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Surgery and anesthesia may contribute to cognitive impairment.
Anesthesia, a medical treatment that involves the use of anesthetic drugs, is a widely accepted strategy for managing pain during surgery. Evidence suggests that mice that have undergone surgery that involved anesthetic treatment exhibited signs of postoperative cognitive impairment. Findings from a 2017 study suggest that surgery in combination with the anesthetic drug isoflurane induces blood-brain barrier dysfunction, contributing to cognitive impairment.
Anesthetic drugs can be administered orally, intravenously, or via inhalation. Isoflurane is one of the most common inhaled anesthetics used in humans. Scientists don’t fully understand the mechanisms by which inhaled anesthetics work, but they appear to affect the central nervous system by depressing neurotransmission pathways. Previous research has shown that isoflurane increases several markers of inflammation.
The investigators wanted to determine whether the effects of surgery and anesthesia on blood-brain barrier permeability and cognitive function were related to age and/or the action of interleukin-6 (IL-6), a proinflammatory molecule. The experiment involved three types of mice: young female mice, old female mice, and young female mice that don’t carry the gene for IL-6. Previous research has shown that female mice are more vulnerable to the cognitive impairment associated with surgery and anesthesia. Half of the mice underwent a simple surgical procedure under anesthesia (isoflurane), while the remaining half did not. After the mice that had had surgery recovered, the investigators assessed all the animals' cognitive performance via a maze test, measured IL-6 in the animals' blood, and quantified proteins involved in maintaining blood-brain barrier integrity in the animals' brains.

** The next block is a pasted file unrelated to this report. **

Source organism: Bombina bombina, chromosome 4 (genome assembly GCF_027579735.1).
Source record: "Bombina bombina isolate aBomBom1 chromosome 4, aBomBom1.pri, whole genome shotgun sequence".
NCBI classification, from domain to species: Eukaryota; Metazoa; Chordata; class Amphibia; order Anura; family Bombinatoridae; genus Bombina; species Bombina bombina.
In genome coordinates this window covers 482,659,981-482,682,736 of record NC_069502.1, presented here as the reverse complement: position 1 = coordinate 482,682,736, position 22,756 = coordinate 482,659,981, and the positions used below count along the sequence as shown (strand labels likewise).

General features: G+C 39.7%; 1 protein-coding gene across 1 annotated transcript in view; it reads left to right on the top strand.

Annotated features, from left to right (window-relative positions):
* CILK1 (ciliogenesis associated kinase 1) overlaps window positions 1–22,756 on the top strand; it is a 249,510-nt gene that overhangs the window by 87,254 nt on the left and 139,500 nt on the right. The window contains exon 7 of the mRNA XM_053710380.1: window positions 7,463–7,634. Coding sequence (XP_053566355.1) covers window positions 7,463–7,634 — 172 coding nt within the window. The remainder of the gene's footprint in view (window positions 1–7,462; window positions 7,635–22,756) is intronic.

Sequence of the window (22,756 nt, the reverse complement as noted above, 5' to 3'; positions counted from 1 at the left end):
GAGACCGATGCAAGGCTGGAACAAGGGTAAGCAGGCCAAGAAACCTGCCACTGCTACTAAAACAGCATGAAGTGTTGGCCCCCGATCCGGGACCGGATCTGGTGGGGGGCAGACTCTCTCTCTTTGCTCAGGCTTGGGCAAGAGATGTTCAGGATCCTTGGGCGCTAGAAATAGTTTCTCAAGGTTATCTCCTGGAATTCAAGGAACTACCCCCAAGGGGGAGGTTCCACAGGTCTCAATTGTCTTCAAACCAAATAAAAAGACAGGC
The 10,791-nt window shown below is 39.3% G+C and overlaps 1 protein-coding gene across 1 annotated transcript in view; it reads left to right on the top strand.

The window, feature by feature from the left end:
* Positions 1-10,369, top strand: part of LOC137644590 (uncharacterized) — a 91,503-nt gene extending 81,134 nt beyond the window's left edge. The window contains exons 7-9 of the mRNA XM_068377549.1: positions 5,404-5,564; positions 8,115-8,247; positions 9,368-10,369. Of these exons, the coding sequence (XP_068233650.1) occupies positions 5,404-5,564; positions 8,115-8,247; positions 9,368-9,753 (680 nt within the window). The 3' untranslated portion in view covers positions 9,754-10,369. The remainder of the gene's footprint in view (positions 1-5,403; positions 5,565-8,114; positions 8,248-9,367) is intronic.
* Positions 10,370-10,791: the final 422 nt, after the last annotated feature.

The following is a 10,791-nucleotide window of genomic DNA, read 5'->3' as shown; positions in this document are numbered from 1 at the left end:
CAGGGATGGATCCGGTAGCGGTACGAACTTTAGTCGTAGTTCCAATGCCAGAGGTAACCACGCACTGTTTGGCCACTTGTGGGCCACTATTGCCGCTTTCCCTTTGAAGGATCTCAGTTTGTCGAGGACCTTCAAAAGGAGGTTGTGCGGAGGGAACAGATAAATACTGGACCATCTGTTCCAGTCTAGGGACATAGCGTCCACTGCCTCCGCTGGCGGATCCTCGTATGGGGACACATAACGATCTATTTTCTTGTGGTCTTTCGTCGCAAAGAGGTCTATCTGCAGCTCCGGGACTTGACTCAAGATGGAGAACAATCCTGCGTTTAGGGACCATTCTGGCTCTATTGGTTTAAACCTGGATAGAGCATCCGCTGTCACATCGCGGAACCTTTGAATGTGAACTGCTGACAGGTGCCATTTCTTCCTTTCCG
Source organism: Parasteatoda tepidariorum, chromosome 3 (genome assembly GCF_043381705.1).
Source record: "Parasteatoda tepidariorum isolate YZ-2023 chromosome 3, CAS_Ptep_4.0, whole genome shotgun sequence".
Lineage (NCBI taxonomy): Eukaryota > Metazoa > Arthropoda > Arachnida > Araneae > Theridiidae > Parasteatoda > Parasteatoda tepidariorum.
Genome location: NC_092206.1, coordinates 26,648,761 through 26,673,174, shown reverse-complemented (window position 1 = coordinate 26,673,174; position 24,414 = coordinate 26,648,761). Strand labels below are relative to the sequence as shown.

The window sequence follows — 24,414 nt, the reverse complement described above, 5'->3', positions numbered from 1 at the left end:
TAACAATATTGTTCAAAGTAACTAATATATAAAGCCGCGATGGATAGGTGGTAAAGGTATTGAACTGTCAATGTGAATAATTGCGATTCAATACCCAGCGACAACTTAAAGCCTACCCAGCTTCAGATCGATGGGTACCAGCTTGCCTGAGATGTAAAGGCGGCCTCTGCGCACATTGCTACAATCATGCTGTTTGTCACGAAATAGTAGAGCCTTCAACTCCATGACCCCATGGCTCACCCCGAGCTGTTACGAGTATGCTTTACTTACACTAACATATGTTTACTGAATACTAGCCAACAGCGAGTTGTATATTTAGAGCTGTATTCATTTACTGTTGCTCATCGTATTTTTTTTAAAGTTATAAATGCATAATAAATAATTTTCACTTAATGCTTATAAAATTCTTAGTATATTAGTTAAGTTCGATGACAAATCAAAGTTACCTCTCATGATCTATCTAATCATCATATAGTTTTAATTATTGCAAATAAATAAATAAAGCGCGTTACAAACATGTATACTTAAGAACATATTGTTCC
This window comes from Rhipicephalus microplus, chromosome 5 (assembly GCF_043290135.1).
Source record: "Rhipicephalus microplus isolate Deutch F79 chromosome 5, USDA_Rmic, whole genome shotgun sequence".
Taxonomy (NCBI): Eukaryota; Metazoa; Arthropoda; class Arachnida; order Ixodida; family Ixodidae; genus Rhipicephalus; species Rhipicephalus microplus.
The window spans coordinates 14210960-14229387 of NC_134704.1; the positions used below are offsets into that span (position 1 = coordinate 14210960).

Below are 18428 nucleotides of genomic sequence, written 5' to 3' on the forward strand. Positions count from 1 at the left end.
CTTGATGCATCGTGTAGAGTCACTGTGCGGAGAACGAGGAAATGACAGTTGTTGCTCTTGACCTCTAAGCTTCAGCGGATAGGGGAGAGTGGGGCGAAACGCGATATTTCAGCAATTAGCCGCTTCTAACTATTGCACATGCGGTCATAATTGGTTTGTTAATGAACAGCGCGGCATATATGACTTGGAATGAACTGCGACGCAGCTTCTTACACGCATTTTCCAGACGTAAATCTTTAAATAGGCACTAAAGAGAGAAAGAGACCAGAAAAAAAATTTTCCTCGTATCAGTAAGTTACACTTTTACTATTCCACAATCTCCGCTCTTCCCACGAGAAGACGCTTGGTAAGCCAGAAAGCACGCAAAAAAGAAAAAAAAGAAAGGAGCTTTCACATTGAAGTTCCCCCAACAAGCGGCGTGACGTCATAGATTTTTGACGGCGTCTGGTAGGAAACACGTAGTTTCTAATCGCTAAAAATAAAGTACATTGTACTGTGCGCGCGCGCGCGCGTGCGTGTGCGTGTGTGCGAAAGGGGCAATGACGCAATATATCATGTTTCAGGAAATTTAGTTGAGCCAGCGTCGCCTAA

They found that the mice that underwent anesthesia and surgery had greater blood-brain permeability and higher IL-6 levels than those that did not undergo the procedures. Notably, permeability increased as IL-6 levels and age increased. Levels of proteins involved in maintaining blood-brain barrier integrity were lower in the mice that underwent the procedure, and older mice were more likely to experience cognitive deficits after the procedures than younger mice.
These findings suggest that surgery with anesthesia induces cognitive decline in an age-dependent manner, and this decline may be due to inflammatory processes that drive blood-brain barrier dysfunction. Learn more about the blood-brain barrier in our new overview article.
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